Senate Bill Would Require TSA Temperature Checks at U.S. Airports  

September 30, 2020

Under a bipartisan bill introduced in the U.S. Senate, the Transportation Security Administration (TSA) would be required to conduct temperature checks on all passengers and other individuals seeking entry to an airport’s sterile area. Airlines have been lobbying for TSA to conduct such temperature checks for several months. During a 120-day pilot program, TSA would screen all individuals for a fever of 100.4 degrees Fahrenheit or higher before they would be allowed to enter an airport’s sterile area.  

Under S. 4623, which was introduced in the Senate Commerce, Science and Transportation Committee by ranking minority member Sen. Maria Cantwell (D-Wash.) and cosponsored by majority member Sen. Rick Scott (R-Fla.), TSA must establish the program within 30 days of bill passage and consult with the Secretaries of Transportation, Homeland Security, and Health and Human Services, and the Centers for Disease Control and Prevention. While TSA may choose the pilot program airports, it must “select airports that represent diverse operating conditions, with high, medium, and low passenger throughput.” In developing the program, TSA would be required to address a broad list of concerns, including the type of technology to use for screenings, screening procedures (including how to accommodate individuals with disabilities or those observing religious practices), privacy protections, and training for TSA employees. Upon conclusion of the program, TSA must issue a policy for conducting temperature checks for the remainder of the COVID-19 public health emergency.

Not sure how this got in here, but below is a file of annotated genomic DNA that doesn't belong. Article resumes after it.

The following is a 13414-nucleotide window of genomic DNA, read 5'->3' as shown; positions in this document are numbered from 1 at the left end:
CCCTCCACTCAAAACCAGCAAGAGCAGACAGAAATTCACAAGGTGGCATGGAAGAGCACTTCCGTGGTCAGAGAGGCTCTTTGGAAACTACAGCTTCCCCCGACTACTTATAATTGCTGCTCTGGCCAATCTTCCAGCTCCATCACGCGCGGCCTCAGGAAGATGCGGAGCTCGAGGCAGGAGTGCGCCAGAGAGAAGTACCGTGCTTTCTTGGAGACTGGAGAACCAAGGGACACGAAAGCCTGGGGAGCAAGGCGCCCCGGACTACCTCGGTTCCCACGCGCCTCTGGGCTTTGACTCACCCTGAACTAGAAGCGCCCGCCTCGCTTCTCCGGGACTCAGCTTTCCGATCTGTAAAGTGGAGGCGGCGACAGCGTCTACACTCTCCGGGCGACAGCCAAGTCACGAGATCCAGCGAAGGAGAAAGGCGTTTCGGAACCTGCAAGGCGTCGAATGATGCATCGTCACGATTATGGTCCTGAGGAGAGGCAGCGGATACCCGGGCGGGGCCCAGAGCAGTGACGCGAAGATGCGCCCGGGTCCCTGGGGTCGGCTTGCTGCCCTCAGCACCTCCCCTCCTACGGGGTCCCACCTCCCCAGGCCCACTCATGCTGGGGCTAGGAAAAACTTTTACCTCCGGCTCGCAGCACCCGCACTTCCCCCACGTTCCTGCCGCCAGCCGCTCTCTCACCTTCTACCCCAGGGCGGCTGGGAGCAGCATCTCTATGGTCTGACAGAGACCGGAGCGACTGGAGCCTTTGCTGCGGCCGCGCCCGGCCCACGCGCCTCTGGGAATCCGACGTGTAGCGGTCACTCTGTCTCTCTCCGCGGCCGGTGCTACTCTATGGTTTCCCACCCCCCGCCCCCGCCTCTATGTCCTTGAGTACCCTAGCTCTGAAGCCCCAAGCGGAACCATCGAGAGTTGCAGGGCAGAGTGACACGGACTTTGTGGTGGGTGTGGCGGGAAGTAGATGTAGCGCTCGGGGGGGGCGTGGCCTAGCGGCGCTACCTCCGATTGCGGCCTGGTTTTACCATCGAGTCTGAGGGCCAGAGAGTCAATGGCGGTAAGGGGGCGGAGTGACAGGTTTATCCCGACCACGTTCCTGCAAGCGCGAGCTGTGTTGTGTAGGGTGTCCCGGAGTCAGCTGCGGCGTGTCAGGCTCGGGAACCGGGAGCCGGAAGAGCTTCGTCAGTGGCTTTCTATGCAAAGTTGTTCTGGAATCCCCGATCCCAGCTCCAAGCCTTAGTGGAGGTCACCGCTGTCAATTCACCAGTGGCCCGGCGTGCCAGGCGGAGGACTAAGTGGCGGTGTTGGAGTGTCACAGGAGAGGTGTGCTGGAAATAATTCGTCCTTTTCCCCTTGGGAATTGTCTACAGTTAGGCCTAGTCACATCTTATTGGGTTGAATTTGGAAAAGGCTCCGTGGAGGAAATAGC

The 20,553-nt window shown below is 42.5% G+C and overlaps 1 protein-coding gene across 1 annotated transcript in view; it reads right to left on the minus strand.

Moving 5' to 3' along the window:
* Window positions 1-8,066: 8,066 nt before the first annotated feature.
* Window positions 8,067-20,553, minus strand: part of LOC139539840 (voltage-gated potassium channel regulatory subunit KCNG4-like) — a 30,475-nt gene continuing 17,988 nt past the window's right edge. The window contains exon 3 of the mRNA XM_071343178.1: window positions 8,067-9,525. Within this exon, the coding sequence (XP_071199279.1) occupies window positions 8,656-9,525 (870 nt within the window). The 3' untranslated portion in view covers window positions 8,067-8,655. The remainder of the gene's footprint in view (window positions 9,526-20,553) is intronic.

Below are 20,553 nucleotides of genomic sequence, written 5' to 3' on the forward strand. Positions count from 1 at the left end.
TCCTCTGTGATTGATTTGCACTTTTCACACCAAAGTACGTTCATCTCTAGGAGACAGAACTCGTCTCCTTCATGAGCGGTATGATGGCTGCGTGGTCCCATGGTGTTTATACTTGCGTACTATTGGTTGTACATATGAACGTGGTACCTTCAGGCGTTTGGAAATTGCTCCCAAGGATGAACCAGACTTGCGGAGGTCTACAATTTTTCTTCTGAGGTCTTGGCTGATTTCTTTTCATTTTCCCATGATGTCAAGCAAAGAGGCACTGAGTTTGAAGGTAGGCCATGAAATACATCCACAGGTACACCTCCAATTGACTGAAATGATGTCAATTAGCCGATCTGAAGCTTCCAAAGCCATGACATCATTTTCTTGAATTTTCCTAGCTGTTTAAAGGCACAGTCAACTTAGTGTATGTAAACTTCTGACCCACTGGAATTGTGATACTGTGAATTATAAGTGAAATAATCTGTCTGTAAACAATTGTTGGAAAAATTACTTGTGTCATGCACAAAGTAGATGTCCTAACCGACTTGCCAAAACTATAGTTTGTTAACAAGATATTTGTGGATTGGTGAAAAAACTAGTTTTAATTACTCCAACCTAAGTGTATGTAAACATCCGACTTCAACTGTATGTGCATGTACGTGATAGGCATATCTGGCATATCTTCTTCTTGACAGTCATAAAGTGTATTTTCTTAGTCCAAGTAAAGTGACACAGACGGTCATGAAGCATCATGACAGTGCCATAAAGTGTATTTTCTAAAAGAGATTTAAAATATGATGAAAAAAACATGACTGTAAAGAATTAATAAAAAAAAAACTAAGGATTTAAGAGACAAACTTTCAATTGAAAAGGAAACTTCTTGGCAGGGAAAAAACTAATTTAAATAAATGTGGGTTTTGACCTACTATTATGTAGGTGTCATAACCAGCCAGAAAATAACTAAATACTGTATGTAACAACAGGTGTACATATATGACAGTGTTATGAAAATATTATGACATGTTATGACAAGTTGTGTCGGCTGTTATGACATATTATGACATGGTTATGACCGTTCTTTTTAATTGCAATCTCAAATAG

The Senate bill would require airlines to allow passengers who are prohibited from flying as a result of registering fevers to change or cancel their flights at no cost. Similarly, any employee who registers a fever would be subject to their employer’s leave policies. Additionally, the bill requires that DOT modify its passenger notification regulations to require airlines to notify passengers: (1) about safe travel guidelines, (2) that they will be subject to an airport temperature check, and (3) that they should not travel if they have a fever.

TSA arguably already has authority to conduct such checks. The Aviation and Transportation Security Act (49 U.S.C. § 114) affords TSA broad, overarching authority over transportation security, but two of the Act’s specific provisions are relevant to passenger temperature screenings: (1) 49 U.S.C. § 114(g)(1), which grants TSA authority to act in response to a “national emergency,” and (2) 49 U.S.C. § 114(f)(4) and (16), which afford TSA discretion to carry out unspecified measures “related to transportation security.” However, TSA has resisted calls to proactively conduct these checks itself, instead urging them to be done by airports and airlines. Should S. 4623 become law, TSA would no longer have the discretion to resist such calls. A related bill that was introduced in the House in July — H.R. 7651 — calls for a similar pilot program, but that bill has not yet passed the House.


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Rachel Welford


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